“You know, come to think of it, we could just have flown up the side of the building,” Madison said. “If it was dark enough, and you colored your pelt black, we probably wouldn’t be seen.”

“Yeah, I know,” Samantha said. “But this was more fun, don’t you think?”

Madison rolled their eyes. “You’re incorrigible, you know that? Well, c’mon. Let’s go meet the man. Think we should ring the doorbell?”

“Actually…” Samantha paused and facepalmed. “…now that I check, he’s not home right now. There’s a rally downtown tonight, and he’s speaking there.”

“Really? You didn’t check that before we came in?” Madison shook her head. “We could have gone to the rally and seen what they’re all about. Would have been interesting.”

“Could also have been a great way to be caught if they’re looking for us there,” Samantha said.

“Well, true. So what now?”

“We can still let ourselves in, and wait ‘til he comes back,” Samantha said.

“We’ve come this far,” Madison said. “I guess we might as well.”

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For all that it was a penthouse, Kendlen Canton’s apartment was actually fairly small, with a living room, kitchen, and two bedrooms, one of which he’d converted into a study. It was kept mostly tidy, with the only clutter being some shuffled paperwork on the study’s desk. The furniture was decent, but not expensive—comfortable, rather than stylish. Paintings and photos of starscapes and planets gave some hints at the direction of Kendlen’s interests, as did the models of historic starships in open spots on the study’s bookshelves—including one that Samantha’s research revealed was the main colony ship Totalia Prima itself. “Wow, they came in that thing?” Samantha said. “They’re braver than I thought.”

“Those were the days, all right,” Madison said, kneeling to bring the model to eye level. Little more than a cylinder with a scoop at one end and an exhaust at the other, it represented the bare minimum design necessary to reach fast sublight speeds. “When you went out into the big empty between the stars with whatever you could get and hoped it was barely enough. Who knows how many ships like it never made it?”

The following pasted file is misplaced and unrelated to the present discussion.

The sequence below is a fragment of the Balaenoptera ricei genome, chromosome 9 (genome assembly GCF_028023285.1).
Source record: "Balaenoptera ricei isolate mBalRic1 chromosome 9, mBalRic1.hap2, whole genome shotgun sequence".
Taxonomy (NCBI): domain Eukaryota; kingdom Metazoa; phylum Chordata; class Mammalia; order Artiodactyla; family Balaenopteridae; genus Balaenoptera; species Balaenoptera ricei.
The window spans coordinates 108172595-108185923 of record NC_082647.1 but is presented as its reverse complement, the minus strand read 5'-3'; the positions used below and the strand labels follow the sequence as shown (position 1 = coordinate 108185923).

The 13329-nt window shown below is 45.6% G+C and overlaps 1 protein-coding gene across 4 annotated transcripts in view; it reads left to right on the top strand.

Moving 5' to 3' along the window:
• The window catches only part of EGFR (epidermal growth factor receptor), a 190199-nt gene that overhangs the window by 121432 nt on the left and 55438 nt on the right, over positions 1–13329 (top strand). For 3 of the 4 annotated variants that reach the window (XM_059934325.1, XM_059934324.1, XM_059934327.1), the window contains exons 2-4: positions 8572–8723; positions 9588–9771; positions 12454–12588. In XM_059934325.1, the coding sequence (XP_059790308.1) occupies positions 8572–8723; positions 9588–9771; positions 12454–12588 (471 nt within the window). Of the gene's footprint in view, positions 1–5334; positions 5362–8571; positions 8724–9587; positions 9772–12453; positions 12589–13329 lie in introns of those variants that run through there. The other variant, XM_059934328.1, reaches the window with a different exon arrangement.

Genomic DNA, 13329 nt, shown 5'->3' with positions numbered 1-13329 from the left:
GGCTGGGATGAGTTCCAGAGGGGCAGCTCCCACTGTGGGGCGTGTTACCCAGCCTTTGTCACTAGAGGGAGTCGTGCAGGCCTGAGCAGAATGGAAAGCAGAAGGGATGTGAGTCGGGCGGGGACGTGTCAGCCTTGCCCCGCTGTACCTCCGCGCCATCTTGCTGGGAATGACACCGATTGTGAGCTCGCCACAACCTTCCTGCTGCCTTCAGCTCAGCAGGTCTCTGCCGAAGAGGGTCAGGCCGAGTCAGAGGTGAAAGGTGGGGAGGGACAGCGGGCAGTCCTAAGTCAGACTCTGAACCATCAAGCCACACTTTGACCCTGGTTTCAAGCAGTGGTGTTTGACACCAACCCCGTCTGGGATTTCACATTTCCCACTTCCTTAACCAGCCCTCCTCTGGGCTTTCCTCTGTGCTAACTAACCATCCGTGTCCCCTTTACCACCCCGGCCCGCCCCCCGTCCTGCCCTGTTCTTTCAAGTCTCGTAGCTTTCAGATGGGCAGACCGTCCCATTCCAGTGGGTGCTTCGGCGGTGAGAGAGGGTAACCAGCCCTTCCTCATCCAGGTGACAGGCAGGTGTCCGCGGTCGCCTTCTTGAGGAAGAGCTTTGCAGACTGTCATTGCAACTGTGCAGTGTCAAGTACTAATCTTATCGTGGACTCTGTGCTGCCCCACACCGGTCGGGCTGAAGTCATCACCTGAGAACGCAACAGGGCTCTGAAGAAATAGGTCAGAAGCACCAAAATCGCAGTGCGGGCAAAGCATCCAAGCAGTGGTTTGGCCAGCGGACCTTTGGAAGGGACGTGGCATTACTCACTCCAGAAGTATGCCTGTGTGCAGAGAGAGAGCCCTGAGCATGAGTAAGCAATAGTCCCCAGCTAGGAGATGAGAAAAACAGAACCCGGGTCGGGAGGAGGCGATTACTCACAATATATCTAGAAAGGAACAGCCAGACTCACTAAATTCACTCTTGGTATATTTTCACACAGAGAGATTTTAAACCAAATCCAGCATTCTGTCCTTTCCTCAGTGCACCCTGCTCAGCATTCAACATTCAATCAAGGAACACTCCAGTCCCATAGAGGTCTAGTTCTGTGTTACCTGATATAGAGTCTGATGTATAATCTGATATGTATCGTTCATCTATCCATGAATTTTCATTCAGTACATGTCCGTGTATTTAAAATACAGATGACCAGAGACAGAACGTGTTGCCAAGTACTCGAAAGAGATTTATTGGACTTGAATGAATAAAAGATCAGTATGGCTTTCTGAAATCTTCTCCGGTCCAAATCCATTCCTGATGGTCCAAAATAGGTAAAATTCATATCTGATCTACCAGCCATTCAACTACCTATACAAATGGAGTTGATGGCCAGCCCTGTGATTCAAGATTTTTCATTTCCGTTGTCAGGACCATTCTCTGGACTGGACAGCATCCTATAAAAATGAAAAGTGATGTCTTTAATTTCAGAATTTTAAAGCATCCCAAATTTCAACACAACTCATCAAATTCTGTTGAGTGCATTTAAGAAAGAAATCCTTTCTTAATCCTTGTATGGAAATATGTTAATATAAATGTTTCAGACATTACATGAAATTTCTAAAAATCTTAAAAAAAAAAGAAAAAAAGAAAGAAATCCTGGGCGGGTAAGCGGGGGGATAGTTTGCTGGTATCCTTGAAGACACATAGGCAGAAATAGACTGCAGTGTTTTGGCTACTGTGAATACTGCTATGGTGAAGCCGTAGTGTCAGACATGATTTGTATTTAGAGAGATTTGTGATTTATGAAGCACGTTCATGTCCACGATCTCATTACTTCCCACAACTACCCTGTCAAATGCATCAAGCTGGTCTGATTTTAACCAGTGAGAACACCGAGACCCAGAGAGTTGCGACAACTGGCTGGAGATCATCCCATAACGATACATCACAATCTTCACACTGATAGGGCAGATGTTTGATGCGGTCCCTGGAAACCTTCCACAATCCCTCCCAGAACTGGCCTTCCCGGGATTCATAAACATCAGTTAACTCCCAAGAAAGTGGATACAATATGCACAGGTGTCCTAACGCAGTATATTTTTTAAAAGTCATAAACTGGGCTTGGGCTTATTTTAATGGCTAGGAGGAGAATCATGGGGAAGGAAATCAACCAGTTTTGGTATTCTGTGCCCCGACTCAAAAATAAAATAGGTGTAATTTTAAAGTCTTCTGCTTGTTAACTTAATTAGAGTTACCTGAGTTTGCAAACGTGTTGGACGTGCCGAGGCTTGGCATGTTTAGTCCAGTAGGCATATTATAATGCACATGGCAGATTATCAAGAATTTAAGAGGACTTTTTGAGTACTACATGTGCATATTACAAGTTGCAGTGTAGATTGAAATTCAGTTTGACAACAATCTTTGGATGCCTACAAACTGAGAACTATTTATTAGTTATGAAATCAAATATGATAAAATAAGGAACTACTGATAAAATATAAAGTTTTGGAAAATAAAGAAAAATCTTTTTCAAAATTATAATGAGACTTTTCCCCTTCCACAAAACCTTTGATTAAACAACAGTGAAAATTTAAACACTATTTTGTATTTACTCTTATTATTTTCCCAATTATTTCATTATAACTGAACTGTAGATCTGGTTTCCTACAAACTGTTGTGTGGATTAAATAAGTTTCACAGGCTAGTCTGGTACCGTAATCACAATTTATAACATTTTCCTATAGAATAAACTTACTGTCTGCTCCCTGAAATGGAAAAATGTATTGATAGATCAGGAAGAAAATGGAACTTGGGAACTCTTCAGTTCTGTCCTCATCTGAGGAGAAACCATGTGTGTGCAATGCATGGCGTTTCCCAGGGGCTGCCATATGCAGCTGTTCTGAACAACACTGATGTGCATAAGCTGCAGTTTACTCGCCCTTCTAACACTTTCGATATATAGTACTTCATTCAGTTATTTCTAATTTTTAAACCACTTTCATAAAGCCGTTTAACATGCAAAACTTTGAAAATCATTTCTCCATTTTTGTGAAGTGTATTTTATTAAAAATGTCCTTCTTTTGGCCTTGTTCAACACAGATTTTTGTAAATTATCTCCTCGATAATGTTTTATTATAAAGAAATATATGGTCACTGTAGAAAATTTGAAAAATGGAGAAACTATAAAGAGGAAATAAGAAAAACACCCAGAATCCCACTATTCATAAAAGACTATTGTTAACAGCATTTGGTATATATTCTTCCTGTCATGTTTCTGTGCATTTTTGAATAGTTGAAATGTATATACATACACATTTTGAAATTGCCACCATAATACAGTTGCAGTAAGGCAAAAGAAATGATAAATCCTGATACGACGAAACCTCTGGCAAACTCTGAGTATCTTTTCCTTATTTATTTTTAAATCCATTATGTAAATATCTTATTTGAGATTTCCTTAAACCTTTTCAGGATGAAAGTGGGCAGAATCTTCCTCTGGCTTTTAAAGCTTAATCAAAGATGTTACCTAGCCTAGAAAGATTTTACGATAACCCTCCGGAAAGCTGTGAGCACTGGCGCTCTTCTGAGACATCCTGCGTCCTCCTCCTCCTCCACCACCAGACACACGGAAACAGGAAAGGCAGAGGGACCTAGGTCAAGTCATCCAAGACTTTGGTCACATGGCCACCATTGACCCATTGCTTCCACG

The remainder of the shelves were filled mostly with paper books, with a small section set aside for data chip storage that probably held at least twice as many books as the rest of the shelves combined. The selections were interesting—a mixture of public-domain titles that might have dated back to the landing or soon after, including a number of reprints on astrophysics, space exploration, and even starship engineering. When they took a couple of them off the shelves to flip through, the books gave signs of frequent perusal—limber spine, some dog-eared pages, and bright yellow highlighting on selected passages. “Yeah, no doubt about it,” Madison said, carefully slipping a book back into the shelf. “This guy’s a true believer.”

“Heads up,” Samantha said. “I’ve been keeping an eye on the ground cameras, and it looks like Kendlen’s on his way up.” She brought up an image of a young man in a trenchcoat stepping out of a cab and nodding to the doorman as he entered the front door.

“Think we should wait in the study?” Madison suggested. “Let him come into the living room before we surprise him.”

“Sounds like a plan,” Samantha agreed. They backed into the study and closed the door.

A few moments later, they heard the outer door slide open. What they hadn’t expected was the sound of a handgun cocking. “All right, I know someone’s in there,” the newcomer said in a firm voice. “Come out slowly, with your hands up.”

:How did he know we were here?: Madison wondered.

:Must have had some tripwire we didn’t notice,: Samantha said. :Guess we can ask him.:

“All right, I’m coming out,” Madison said. “Just so you know, you might find my appearance a little alarming…and I doubt that gun would hurt me anyway. So please keep your finger off the trigger, okay?” She reached out and pushed the door open, then slowly stepped out into the living room.